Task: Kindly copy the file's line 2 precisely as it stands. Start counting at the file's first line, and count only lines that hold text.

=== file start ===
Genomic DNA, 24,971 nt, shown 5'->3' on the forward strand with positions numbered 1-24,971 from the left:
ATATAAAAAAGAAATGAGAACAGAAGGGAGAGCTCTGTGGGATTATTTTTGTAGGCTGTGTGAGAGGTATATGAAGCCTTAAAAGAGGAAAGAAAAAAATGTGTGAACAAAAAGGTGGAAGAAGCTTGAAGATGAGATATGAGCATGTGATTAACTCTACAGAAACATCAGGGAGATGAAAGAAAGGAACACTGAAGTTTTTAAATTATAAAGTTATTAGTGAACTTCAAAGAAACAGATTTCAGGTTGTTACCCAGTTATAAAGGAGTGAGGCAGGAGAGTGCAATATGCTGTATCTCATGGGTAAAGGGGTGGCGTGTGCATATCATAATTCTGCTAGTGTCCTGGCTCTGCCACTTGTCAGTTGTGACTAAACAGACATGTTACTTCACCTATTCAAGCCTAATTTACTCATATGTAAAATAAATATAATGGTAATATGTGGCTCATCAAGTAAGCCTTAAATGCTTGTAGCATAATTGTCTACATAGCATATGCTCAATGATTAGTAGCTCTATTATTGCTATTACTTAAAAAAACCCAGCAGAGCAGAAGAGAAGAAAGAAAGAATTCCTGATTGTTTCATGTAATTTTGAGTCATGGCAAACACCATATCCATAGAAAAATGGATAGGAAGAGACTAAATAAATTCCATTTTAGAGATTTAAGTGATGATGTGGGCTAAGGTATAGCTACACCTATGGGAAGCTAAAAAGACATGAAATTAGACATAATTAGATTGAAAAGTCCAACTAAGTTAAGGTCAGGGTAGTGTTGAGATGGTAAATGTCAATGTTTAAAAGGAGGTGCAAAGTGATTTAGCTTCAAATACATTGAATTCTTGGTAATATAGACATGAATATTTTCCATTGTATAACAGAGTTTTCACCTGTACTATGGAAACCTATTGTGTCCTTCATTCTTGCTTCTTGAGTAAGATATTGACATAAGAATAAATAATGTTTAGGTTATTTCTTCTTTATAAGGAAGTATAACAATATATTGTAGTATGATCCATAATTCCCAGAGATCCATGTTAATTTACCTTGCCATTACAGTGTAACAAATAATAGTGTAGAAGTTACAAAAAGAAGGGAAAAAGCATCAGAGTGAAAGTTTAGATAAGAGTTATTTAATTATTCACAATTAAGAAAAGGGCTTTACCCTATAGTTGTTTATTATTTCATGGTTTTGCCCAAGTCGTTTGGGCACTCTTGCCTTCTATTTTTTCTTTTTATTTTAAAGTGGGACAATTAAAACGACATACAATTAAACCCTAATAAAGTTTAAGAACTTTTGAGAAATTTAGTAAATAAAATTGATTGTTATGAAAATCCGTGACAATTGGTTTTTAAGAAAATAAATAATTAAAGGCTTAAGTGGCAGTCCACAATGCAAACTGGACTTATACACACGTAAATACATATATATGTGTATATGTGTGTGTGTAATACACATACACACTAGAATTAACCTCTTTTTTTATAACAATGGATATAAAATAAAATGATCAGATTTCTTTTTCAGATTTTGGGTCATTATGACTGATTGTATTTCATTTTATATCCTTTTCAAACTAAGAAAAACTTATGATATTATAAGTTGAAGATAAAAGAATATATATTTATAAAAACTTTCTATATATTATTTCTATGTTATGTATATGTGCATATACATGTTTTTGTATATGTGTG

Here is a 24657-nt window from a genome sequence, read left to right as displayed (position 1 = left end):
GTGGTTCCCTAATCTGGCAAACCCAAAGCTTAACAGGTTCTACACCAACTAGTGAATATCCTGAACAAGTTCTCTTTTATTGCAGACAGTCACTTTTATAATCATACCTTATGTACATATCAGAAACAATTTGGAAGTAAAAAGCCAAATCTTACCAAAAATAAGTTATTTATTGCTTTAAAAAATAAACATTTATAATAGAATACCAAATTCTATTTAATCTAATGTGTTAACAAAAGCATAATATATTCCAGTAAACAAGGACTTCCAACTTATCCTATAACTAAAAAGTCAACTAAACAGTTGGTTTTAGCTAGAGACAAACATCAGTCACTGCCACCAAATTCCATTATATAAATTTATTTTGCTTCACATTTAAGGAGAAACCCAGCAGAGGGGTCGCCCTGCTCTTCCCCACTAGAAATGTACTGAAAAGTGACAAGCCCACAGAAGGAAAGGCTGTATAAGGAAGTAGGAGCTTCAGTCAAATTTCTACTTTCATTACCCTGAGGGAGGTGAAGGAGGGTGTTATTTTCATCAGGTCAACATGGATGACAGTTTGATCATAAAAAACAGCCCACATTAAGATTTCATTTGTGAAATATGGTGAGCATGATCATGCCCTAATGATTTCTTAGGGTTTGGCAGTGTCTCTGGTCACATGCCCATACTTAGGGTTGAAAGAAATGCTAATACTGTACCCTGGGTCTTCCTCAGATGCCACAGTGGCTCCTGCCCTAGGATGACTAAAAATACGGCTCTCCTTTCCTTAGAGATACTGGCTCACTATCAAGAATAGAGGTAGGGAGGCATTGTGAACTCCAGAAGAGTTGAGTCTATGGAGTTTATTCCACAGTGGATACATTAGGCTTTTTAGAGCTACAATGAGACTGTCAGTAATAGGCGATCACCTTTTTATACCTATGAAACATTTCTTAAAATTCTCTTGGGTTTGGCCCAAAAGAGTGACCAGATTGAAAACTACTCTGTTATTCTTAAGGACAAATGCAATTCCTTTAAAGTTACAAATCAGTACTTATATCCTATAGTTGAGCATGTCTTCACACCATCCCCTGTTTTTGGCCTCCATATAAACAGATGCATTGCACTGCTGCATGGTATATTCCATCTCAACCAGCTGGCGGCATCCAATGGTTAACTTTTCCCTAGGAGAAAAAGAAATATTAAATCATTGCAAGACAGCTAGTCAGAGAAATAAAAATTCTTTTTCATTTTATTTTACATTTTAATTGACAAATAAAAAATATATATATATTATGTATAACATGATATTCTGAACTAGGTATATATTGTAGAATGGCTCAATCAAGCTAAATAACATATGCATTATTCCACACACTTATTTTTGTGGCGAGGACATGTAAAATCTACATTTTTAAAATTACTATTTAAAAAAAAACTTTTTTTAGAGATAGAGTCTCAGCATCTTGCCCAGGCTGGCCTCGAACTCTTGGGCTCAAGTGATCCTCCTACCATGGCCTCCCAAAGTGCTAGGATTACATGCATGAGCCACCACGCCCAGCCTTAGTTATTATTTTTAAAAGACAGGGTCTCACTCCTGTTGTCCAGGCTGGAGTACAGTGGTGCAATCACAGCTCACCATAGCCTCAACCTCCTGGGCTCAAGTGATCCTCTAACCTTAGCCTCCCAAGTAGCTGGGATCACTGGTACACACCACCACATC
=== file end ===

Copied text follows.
ATATAAAAAAGAAATGAGAACAGAAGGGAGAGCTCTGTGGGATTATTTTTGTAGGCTGTGTGAGAGGTATATGAAGCCTTAAAAGAGGAAAGAAAAAAATGTGTGAACAAAAAGGTGGAAGAAGCTTGAAGATGAGATATGAGCATGTGATTAACTCTACAGAAACATCAGGGAGATGAAAGAAAGGAACACTGAAGTTTTTAAATTATAAAGTTATTAGTGAACTTCAAAGAAACAGATTTCAGGTTGTTACCCAGTTATAAAGGAGTGAGGCAGGAGAGTGCAATATGCTGTATCTCATGGGTAAAGGGGTGGCGTGTGCATATCATAATTCTGCTAGTGTCCTGGCTCTGCCACTTGTCAGTTGTGACTAAACAGACATGTTACTTCACCTATTCAAGCCTAATTTACTCATATGTAAAATAAATATAATGGTAATATGTGGCTCATCAAGTAAGCCTTAAATGCTTGTAGCATAATTGTCTACATAGCATATGCTCAATGATTAGTAGCTCTATTATTGCTATTACTTAAAAAAACCCAGCAGAGCAGAAGAGAAGAAAGAAAGAATTCCTGATTGTTTCATGTAATTTTGAGTCATGGCAAACACCATATCCATAGAAAAATGGATAGGAAGAGACTAAATAAATTCCATTTTAGAGATTTAAGTGATGATGTGGGCTAAGGTATAGCTACACCTATGGGAAGCTAAAAAGACATGAAATTAGACATAATTAGATTGAAAAGTCCAACTAAGTTAAGGTCAGGGTAGTGTTGAGATGGTAAATGTCAATGTTTAAAAGGAGGTGCAAAGTGATTTAGCTTCAAATACATTGAATTCTTGGTAATATAGACATGAATATTTTCCATTGTATAACAGAGTTTTCACCTGTACTATGGAAACCTATTGTGTCCTTCATTCTTGCTTCTTGAGTAAGATATTGACATAAGAATAAATAATGTTTAGGTTATTTCTTCTTTATAAGGAAGTATAACAATATATTGTAGTATGATCCATAATTCCCAGAGATCCATGTTAATTTACCTTGCCATTACAGTGTAACAAATAATAGTGTAGAAGTTACAAAAAGAAGGGAAAAAGCATCAGAGTGAAAGTTTAGATAAGAGTTATTTAATTATTCACAATTAAGAAAAGGGCTTTACCCTATAGTTGTTTATTATTTCATGGTTTTGCCCAAGTCGTTTGGGCACTCTTGCCTTCTATTTTTTCTTTTTATTTTAAAGTGGGACAATTAAAACGACATACAATTAAACCCTAATAAAGTTTAAGAACTTTTGAGAAATTTAGTAAATAAAATTGATTGTTATGAAAATCCGTGACAATTGGTTTTTAAGAAAATAAATAATTAAAGGCTTAAGTGGCAGTCCACAATGCAAACTGGACTTATACACACGTAAATACATATATATGTGTATATGTGTGTGTGTAATACACATACACACTAGAATTAACCTCTTTTTTTATAACAATGGATATAAAATAAAATGATCAGATTTCTTTTTCAGATTTTGGGTCATTATGACTGATTGTATTTCATTTTATATCCTTTTCAAACTAAGAAAAACTTATGATATTATAAGTTGAAGATAAAAGAATATATATTTATAAAAACTTTCTATATATTATTTCTATGTTATGTATATGTGCATATACATGTTTTTGTATATGTGTG